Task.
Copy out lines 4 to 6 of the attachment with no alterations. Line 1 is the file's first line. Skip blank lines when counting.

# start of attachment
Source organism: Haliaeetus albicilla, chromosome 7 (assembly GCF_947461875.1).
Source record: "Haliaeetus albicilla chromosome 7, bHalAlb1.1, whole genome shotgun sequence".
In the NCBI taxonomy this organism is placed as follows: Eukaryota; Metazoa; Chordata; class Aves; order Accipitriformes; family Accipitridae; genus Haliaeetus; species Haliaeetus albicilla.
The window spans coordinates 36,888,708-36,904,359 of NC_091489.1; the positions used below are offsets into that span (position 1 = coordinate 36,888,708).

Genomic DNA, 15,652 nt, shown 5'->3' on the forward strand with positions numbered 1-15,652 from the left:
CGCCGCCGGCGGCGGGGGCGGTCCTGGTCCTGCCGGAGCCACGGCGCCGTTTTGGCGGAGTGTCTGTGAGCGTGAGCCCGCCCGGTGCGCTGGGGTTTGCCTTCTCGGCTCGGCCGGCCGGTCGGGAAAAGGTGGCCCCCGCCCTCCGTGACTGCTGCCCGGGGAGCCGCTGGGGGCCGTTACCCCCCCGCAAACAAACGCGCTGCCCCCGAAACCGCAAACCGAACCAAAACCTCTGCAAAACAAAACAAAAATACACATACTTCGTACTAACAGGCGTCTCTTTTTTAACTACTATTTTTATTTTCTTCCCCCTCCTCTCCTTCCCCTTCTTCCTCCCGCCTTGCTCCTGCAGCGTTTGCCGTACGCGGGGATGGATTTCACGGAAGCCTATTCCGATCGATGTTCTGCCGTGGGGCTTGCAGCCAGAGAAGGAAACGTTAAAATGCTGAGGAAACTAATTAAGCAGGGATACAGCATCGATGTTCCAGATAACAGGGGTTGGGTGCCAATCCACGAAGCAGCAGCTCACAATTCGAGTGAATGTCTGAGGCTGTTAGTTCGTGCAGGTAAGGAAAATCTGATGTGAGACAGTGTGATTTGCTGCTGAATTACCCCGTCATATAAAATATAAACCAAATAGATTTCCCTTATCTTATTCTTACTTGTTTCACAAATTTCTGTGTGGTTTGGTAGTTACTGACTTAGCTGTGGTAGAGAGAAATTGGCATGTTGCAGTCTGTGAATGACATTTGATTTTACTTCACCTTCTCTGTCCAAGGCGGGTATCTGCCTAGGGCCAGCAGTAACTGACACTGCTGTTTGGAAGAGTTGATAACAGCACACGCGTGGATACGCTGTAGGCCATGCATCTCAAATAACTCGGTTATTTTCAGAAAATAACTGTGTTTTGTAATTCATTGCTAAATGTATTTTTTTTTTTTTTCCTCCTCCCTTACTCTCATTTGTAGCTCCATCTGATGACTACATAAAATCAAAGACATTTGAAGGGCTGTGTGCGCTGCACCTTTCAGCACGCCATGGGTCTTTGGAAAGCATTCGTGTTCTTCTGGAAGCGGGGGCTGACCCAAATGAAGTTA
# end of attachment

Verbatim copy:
The window spans coordinates 36,888,708-36,904,359 of NC_091489.1; the positions used below are offsets into that span (position 1 = coordinate 36,888,708).

Genomic DNA, 15,652 nt, shown 5'->3' on the forward strand with positions numbered 1-15,652 from the left:
CGCCGCCGGCGGCGGGGGCGGTCCTGGTCCTGCCGGAGCCACGGCGCCGTTTTGGCGGAGTGTCTGTGAGCGTGAGCCCGCCCGGTGCGCTGGGGTTTGCCTTCTCGGCTCGGCCGGCCGGTCGGGAAAAGGTGGCCCCCGCCCTCCGTGACTGCTGCCCGGGGAGCCGCTGGGGGCCGTTACCCCCCCGCAAACAAACGCGCTGCCCCCGAAACCGCAAACCGAACCAAAACCTCTGCAAAACAAAACAAAAATACACATACTTCGTACTAACAGGCGTCTCTTTTTTAACTACTATTTTTATTTTCTTCCCCCTCCTCTCCTTCCCCTTCTTCCTCCCGCCTTGCTCCTGCAGCGTTTGCCGTACGCGGGGATGGATTTCACGGAAGCCTATTCCGATCGATGTTCTGCCGTGGGGCTTGCAGCCAGAGAAGGAAACGTTAAAATGCTGAGGAAACTAATTAAGCAGGGATACAGCATCGATGTTCCAGATAACAGGGGTTGGGTGCCAATCCACGAAGCAGCAGCTCACAATTCGAGTGAATGTCTGAGGCTGTTAGTTCGTGCAGGTAAGGAAAATCTGATGTGAGACAGTGTGATTTGCTGCTGAATTACCCCGTCATATAAAATATAAACCAAATAGATTTCCCTTATCTTATTCTTACTTGTTTCACAAATTTCTGTGTGGTTTGGTAGTTACTGACTTAGCTGTGGTAGAGAGAAATTGGCATGTTGCAGTCTGTGAATGACATTTGATTTTACTTCACCTTCTCTGTCCAAGGCGGGTATCTGCCTAGGGCCAGCAGTAACTGACACTGCTGTTTGGAAGAGTTGATAACAGCACACGCGTGGATACGCTGTAGGCCATGCATCTCAAATAACTCGGTTATTTTCAGAAAATAACTGTGTTTTGTAATTCATTGCTAAATGTATTTTTTTTTTTTTTCCTCCTCCCTTACTCTCATTTGTAGCTCCATCTGATGACTACATAAAATCAAAGACATTTGAAGGGCTGTGTGCGCTGCACCTTTCAGCACGCCATGGGTCTTTGGAAAGCATTCGTGTTCTTCTGGAAGCGGGGGCTGACCCAAATGAAGTTA